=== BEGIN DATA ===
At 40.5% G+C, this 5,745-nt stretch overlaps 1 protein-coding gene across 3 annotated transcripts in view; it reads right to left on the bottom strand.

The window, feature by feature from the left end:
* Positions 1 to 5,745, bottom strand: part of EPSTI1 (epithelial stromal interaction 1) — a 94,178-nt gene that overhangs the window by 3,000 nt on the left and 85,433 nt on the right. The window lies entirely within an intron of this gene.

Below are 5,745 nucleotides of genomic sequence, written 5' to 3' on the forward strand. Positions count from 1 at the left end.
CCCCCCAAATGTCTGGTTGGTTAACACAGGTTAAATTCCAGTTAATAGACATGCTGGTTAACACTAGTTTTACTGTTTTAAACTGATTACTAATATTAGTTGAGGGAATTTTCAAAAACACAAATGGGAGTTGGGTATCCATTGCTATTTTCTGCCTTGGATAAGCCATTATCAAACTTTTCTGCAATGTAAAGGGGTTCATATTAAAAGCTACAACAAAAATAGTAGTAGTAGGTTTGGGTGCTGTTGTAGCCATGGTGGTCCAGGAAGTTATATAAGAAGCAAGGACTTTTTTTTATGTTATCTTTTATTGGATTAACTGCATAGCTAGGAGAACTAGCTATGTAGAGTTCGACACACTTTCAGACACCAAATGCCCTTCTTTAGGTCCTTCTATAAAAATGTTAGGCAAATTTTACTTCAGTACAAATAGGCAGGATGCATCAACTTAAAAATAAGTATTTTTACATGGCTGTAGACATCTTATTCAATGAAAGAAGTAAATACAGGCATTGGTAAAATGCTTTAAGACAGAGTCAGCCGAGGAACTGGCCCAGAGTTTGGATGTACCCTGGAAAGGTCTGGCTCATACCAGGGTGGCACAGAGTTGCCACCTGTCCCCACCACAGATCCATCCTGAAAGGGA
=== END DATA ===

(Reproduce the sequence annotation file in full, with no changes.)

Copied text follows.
At 40.5% G+C, this 5,745-nt stretch overlaps 1 protein-coding gene across 3 annotated transcripts in view; it reads right to left on the bottom strand.

The window, feature by feature from the left end:
* Positions 1 to 5,745, bottom strand: part of EPSTI1 (epithelial stromal interaction 1) — a 94,178-nt gene that overhangs the window by 3,000 nt on the left and 85,433 nt on the right. The window lies entirely within an intron of this gene.

Below are 5,745 nucleotides of genomic sequence, written 5' to 3' on the forward strand. Positions count from 1 at the left end.
CCCCCCAAATGTCTGGTTGGTTAACACAGGTTAAATTCCAGTTAATAGACATGCTGGTTAACACTAGTTTTACTGTTTTAAACTGATTACTAATATTAGTTGAGGGAATTTTCAAAAACACAAATGGGAGTTGGGTATCCATTGCTATTTTCTGCCTTGGATAAGCCATTATCAAACTTTTCTGCAATGTAAAGGGGTTCATATTAAAAGCTACAACAAAAATAGTAGTAGTAGGTTTGGGTGCTGTTGTAGCCATGGTGGTCCAGGAAGTTATATAAGAAGCAAGGACTTTTTTTTATGTTATCTTTTATTGGATTAACTGCATAGCTAGGAGAACTAGCTATGTAGAGTTCGACACACTTTCAGACACCAAATGCCCTTCTTTAGGTCCTTCTATAAAAATGTTAGGCAAATTTTACTTCAGTACAAATAGGCAGGATGCATCAACTTAAAAATAAGTATTTTTACATGGCTGTAGACATCTTATTCAATGAAAGAAGTAAATACAGGCATTGGTAAAATGCTTTAAGACAGAGTCAGCCGAGGAACTGGCCCAGAGTTTGGATGTACCCTGGAAAGGTCTGGCTCATACCAGGGTGGCACAGAGTTGCCACCTGTCCCCACCACAGATCCATCCTGAAAGGGA